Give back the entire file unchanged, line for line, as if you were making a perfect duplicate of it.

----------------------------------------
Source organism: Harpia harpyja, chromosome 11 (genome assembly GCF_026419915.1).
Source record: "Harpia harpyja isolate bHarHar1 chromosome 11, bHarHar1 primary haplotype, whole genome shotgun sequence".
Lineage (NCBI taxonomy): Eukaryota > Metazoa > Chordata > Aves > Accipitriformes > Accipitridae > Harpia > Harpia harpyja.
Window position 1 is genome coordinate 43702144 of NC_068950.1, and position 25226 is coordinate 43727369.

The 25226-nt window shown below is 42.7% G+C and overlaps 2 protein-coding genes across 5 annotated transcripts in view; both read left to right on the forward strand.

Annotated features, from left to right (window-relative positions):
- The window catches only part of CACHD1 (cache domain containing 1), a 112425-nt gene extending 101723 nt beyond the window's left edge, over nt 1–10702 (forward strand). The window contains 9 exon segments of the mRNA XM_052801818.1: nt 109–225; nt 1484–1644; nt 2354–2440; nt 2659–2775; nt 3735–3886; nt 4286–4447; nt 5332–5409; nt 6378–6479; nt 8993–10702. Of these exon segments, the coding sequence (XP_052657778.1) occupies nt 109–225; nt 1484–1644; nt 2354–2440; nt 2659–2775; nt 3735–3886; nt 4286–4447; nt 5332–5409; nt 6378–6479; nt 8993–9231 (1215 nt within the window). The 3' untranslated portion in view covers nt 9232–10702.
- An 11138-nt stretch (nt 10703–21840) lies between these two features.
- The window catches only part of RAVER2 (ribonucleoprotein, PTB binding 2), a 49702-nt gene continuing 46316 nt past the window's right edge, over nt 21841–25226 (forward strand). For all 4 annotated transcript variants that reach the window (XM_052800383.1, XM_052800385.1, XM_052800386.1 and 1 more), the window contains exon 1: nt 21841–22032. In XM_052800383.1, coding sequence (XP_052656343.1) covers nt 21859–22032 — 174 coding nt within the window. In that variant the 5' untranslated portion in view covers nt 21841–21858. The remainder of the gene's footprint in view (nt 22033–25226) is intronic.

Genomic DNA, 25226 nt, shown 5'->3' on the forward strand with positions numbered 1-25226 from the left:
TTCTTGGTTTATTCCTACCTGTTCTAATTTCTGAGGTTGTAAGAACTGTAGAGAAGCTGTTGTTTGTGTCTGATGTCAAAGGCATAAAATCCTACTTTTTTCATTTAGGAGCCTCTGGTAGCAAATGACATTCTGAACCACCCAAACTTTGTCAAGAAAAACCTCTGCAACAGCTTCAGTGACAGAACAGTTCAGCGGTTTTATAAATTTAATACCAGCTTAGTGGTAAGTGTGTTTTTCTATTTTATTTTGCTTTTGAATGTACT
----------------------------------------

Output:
Source organism: Harpia harpyja, chromosome 11 (genome assembly GCF_026419915.1).
Source record: "Harpia harpyja isolate bHarHar1 chromosome 11, bHarHar1 primary haplotype, whole genome shotgun sequence".
Lineage (NCBI taxonomy): Eukaryota > Metazoa > Chordata > Aves > Accipitriformes > Accipitridae > Harpia > Harpia harpyja.
Window position 1 is genome coordinate 43702144 of NC_068950.1, and position 25226 is coordinate 43727369.

The 25226-nt window shown below is 42.7% G+C and overlaps 2 protein-coding genes across 5 annotated transcripts in view; both read left to right on the forward strand.

Annotated features, from left to right (window-relative positions):
- The window catches only part of CACHD1 (cache domain containing 1), a 112425-nt gene extending 101723 nt beyond the window's left edge, over nt 1–10702 (forward strand). The window contains 9 exon segments of the mRNA XM_052801818.1: nt 109–225; nt 1484–1644; nt 2354–2440; nt 2659–2775; nt 3735–3886; nt 4286–4447; nt 5332–5409; nt 6378–6479; nt 8993–10702. Of these exon segments, the coding sequence (XP_052657778.1) occupies nt 109–225; nt 1484–1644; nt 2354–2440; nt 2659–2775; nt 3735–3886; nt 4286–4447; nt 5332–5409; nt 6378–6479; nt 8993–9231 (1215 nt within the window). The 3' untranslated portion in view covers nt 9232–10702.
- An 11138-nt stretch (nt 10703–21840) lies between these two features.
- The window catches only part of RAVER2 (ribonucleoprotein, PTB binding 2), a 49702-nt gene continuing 46316 nt past the window's right edge, over nt 21841–25226 (forward strand). For all 4 annotated transcript variants that reach the window (XM_052800383.1, XM_052800385.1, XM_052800386.1 and 1 more), the window contains exon 1: nt 21841–22032. In XM_052800383.1, coding sequence (XP_052656343.1) covers nt 21859–22032 — 174 coding nt within the window. In that variant the 5' untranslated portion in view covers nt 21841–21858. The remainder of the gene's footprint in view (nt 22033–25226) is intronic.

Genomic DNA, 25226 nt, shown 5'->3' on the forward strand with positions numbered 1-25226 from the left:
TTCTTGGTTTATTCCTACCTGTTCTAATTTCTGAGGTTGTAAGAACTGTAGAGAAGCTGTTGTTTGTGTCTGATGTCAAAGGCATAAAATCCTACTTTTTTCATTTAGGAGCCTCTGGTAGCAAATGACATTCTGAACCACCCAAACTTTGTCAAGAAAAACCTCTGCAACAGCTTCAGTGACAGAACAGTTCAGCGGTTTTATAAATTTAATACCAGCTTAGTGGTAAGTGTGTTTTTCTATTTTATTTTGCTTTTGAATGTACT